Recognize This! – We all want to do good work and also do right by ourselves and our families. Balancing these “energy” needs is the path to success – at work and at home.
“How’s your energy level?” can sound a bit too new-age for the numbers-minded business world. Yet “energy” is one of the (if not the primary) indicators of performance, productivity and results in the workplace. Tony Schwartz and his Energy Project are at the vanguard of this movement as illustrated in Sunday’s New York Times article “Why You Hate Work” (by Tony and Christine Porath) on the results of a study of more than 12,000 mostly white-collar employees across companies and industries.
Overwhelmingly, the study showed employees are far more productive when four core needs are met (quoting):
- Physical, through opportunities to regularly renew and recharge at work
- Emotional, by feeling valued and appreciated for their contributions
- Mental, when they have the opportunity to focus in an absorbed way on their most important tasks and define when and where they get their work done
- Spiritual, by doing more of what they do best and enjoy most, and by feeling connected to a higher purpose at work.
Schwartz and Porath go on to comment:
“The more effectively leaders and organizations support employees in meeting these core needs, the more likely the employees are to experience engagement, loyalty, job satisfaction and positive energy at work, and the lower their perceived levels of stress. When employees have one need met, compared with none, all of their performance variables improve. The more needs met, the more positive the impact.”
Meeting these needs goes far beyond the employee’s paycheck, their annual performance review, or even the annual bonus.
How much do you invest in “energy”?
The authors don’t recommend a specific amount or percentage of payroll to invest in energy efforts, but they do offer several ideas.
- Limit meetings to no more than 90 minutes.
- Set expectations for when and how quickly emails are addressed (so employee don’t feel compelled to answer within minutes an email received at 9:00 pm on Saturday, for example).
- Offer health and wellness options such as nap rooms, gyms, healthy food, etc.
- Reward the behaviors you want to see!
On that last point, Schwartz and Porath point out:
“It also makes a big difference to explicitly reward leaders and managers who exhibit empathy, care and humility, and to hold them accountable for relying on anger or other demeaning emotions that may drive short-term results but also create a toxic climate of fear over time — with enormous costs.”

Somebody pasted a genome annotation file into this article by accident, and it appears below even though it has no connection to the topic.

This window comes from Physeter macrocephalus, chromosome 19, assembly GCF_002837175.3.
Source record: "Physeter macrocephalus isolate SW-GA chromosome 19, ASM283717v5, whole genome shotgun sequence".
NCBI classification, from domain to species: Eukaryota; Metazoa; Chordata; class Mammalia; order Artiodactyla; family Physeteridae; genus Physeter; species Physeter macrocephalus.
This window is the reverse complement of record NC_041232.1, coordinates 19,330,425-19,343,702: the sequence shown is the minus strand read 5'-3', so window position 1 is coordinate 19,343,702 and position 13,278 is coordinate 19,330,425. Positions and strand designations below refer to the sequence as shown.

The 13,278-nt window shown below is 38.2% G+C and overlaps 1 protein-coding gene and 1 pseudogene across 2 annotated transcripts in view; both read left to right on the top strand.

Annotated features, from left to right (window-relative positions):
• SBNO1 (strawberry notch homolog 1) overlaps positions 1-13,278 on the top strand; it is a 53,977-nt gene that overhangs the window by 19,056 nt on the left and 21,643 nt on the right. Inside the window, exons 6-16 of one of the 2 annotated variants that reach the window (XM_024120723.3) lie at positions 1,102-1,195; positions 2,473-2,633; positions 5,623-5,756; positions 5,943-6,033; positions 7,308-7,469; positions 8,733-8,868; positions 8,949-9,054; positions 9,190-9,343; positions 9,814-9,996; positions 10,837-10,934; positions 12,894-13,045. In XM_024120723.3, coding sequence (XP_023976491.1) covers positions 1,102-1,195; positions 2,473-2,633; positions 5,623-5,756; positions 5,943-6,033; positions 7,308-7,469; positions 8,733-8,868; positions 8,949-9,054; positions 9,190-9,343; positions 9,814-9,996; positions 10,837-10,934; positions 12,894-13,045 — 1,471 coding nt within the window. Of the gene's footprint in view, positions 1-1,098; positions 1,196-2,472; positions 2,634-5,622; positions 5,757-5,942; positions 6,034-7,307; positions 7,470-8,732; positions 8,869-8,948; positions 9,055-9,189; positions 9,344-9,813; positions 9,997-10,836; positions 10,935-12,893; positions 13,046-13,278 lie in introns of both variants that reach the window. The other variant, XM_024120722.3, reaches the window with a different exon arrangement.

In this, as in anything else, you get what you pay for. If you want to increase employee energy and, consequently, long-term results, then you need to invest to free them from short-term thinking and excessive stress.
What’s the ROI?
This is usually the first question asked anytime an initiative such as this. For just two of the core needs defined by Schwartz and Porath, the ROI is rapid and significant (quoting):
- Value: Feeling cared for by one’s supervisor has a more significant impact on people’s sense of trust and safety than any other behavior by a leader. Employees who say they have more supportive supervisors are 1.3 times as likely to stay with the organization and are 67 percent more engaged.
- Purpose: Employees who derive meaning and significance from their work were more than three times as likely to stay with their organizations — the highest single impact of any variable in our survey. These employees also reported 1.7 times higher job satisfaction and they were 1.4 times more engaged at work.
We all know the ROI of lower turnover (anywhere from 50-200% of salary), and several studies point to the exponential ROI of increased employee engagement (Aon Hewitt’s is the most recent, showing 0.6% increase in sales growth for every percentage point increase in engagement). But how do help increase value and purpose? Simply taking the time to recognize and appreciate employees for their efforts is the first step. But to help employees realize purpose in their work, taking just a few minutes more to give context to your recognition – to tell an employee how their efforts specifically helped achieve a bigger goal or mission – delivers even greater impact.
What does this look like in the real world of business? Schwartz and Porath relate the below story from the CEO of multi-billion dollar chemical company, Albemarle:
“Mr. [Luke] Kissam, the Albemarle chief executive Tony first met more than a year ago, has taken up the challenge for himself and his employees…. ‘I can already see it’s working,’ Mr. Kissam told us. ‘Our safety record has improved significantly this year, because our people are more focused. We’re trusting them to do their jobs rather than telling them what to do, and then we’re appreciating them for their efforts. We’re also on the right path financially. A year from now it’s going to show up in our profitability. I saw what happened when I invested more in myself, and now we’re seeing what happens when we invest in our employees.’”
The emphasis is mine in the above quotation. That one statement is the crux of meeting all four core needs – trusting employees to do the job, getting out of their way so they can do it, then expressing your appreciation for work well done.